(Originally published in the Jan/Feb edition of NZ Little Treasures Magazine)

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When both my daughters took an early shining to solids (Tilly actually flung herself from my lap, face-first, into her big sister’s mashed potato at 4.5 months, and Amy’s first tentative sentence was “more yum-yums!”), I thought we were off to a cracking start and would soon be eating as a family, every night.

Then a few curve balls got in the way…

Dinner Is So Early! If you’re bedding by 7, and factoring in time after dinner for bath, stories, cuddles, and even the most low-drama of pyjama putting on, you rapidly run out of evening. Both my girls descend into meltdown mode if they’re not loading their tummies by 4.55pm on a good day, so week-night dinners are often simply too early for all family members to be present for.

Mess! Amy and Tilly both discovered the joys of eating and blowing raspberries simultaneously. It’s astounding how fast and far pureed pumpkin can fly from a baby’s mouth. Tilly insists on waving around a spoon of her own when I’m feeding her, which generally results in her catapulting mush across the room/into my hair. Seating arrangements had to be revised to ensure that the splatter zone around the high chair fell short of the cream carpet. Carpet we’d installed when I was pregnant with Amy, having smugly decided that our future children would tidily eat at the table, and would never stray from the wooden floor with food in their hand (we foolishly never even imagined the scenario where our toddler emptied the contents of her Spaghetti Bolognese-filled tummy all over the carpet).

The Rejection! It’s surely a scientific fact that the amount of time, energy and love you put into creating a meal directly correlates with the level of disgust your children will express in return. Amy claims to be “frightened” of food she doesn’t want to eat (pretty much anything except pasta – vegetables are particularly threatening); Tilly closes her mouth into a gummy little trap and waves her hands so fast I can’t get the spoon near her. If we’ve got people coming over for an early dinner and I want to portray the illusion that we harmoniously eat together, I make something involving pasta. With no menacing vegetables visible.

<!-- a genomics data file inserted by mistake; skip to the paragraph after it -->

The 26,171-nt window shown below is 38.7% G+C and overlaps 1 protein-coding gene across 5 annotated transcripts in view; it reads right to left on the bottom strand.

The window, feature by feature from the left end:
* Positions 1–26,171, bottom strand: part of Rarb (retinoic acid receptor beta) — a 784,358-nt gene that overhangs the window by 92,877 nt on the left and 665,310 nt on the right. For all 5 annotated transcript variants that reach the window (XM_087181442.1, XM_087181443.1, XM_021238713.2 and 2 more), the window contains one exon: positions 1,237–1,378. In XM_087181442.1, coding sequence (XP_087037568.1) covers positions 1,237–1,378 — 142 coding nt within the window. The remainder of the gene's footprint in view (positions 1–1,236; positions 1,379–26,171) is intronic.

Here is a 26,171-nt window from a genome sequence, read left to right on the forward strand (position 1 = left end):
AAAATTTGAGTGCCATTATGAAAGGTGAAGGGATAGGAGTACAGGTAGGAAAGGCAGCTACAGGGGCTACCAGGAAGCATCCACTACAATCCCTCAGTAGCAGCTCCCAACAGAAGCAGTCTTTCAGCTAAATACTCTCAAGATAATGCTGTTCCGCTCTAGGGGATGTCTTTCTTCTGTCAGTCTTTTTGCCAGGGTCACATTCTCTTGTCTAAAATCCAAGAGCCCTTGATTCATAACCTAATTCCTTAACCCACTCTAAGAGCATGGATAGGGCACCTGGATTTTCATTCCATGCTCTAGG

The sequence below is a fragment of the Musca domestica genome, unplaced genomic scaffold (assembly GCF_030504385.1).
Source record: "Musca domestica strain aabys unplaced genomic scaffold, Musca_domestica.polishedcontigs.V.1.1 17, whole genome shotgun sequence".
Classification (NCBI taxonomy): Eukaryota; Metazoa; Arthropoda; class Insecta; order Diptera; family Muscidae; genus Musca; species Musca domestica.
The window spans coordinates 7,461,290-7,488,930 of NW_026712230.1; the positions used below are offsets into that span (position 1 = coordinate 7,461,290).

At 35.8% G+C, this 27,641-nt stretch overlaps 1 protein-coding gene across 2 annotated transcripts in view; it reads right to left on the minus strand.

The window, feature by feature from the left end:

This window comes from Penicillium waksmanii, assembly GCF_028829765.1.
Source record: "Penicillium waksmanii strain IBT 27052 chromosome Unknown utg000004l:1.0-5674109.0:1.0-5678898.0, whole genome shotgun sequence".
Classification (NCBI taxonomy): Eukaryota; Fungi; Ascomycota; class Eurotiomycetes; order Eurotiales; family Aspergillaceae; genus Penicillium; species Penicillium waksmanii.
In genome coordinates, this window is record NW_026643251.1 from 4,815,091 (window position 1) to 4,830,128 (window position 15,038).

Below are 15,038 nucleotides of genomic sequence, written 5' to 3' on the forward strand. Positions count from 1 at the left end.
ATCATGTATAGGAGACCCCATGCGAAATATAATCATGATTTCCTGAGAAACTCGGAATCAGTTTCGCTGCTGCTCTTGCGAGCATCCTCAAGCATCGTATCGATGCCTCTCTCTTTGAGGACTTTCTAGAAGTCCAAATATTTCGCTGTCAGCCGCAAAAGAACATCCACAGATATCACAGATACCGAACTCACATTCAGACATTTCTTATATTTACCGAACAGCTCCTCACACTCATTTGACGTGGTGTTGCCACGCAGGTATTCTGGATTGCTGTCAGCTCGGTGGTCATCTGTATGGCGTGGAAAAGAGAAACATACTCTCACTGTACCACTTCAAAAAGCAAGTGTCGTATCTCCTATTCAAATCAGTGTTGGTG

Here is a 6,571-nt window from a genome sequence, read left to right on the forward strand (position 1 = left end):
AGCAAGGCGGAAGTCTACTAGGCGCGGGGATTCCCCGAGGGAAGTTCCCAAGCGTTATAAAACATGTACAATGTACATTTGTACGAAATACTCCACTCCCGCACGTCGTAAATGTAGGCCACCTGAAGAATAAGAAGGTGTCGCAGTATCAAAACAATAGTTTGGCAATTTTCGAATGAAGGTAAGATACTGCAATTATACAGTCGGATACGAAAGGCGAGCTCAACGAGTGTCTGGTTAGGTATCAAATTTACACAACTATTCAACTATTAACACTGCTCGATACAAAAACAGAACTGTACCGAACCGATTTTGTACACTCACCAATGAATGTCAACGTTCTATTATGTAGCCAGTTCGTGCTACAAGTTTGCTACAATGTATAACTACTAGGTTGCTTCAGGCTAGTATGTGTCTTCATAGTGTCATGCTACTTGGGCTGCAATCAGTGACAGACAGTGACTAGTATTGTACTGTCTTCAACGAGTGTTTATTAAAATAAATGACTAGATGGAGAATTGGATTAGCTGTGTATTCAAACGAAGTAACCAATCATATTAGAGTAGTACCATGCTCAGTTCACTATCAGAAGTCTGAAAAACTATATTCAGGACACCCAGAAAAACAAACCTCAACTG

The Noise and…Wait, What Were You Saying? I can’t remember the last time my husband and I had an uninterrupted conversation with our children in the same house, let alone over a shared meal. There’s no time to talk, because we’re constantly reiterating “we use quiet voices inside”, coaxing spoons of mush into the baby and retrieving lovingly prepared finger-food from the floor. Any conversations we do have are heavily peppered with requests that Amy eat the broccoli/not blow bubbles in her water/stop encouraging Tilly to blow raspberries/stop feeding the cat bits of her dinner/Eat. The. Broccoli. And the clean up! Do all babies behave as if you’re washing their hands and face with a cloth dipped in acid? Or just mine? We thought girls would be quiet. Maybe some are, but ours aren’t. When the noises are bubbly, excited ones love it. When the noises are whingey, tantrummy ones, I want to plug my ears with kumara (or whatever vegetable is currently being rejected).

When both girls are sufficiently fed, I quite often look at my own plate and find that either a) my entire meal is still sitting there, cold, or b) my plate is empty but I have no recollection of tasting anything. My glass of whatever-wine-was-on-special-at-Countdown is invariably empty, though.

Eating together isn’t always possible, and sometimes I wish I’d just cooked plain pasta and opened a jar of baby food instead of TRYING TO COOK SOMETHING DIFFERENT FOR A CHANGE. Other days I see the pure joy on Amy’s face when I tell her we’re going to be eating her favourite dinner together, and the gummy smiles from Tilly as she works out how to pick up peas and squish them. One day, dinner won’t be at Rest-Home times, the mess will be minimal, maybe there’ll even be help with the dishes, and we’ll all have conversations together (until the teenage years hit and we get accused of Ruining Lives every five minutes). But I know we’ll miss the days of chiselling dried baby food off table legs and explaining why broccoli isn’t scary.

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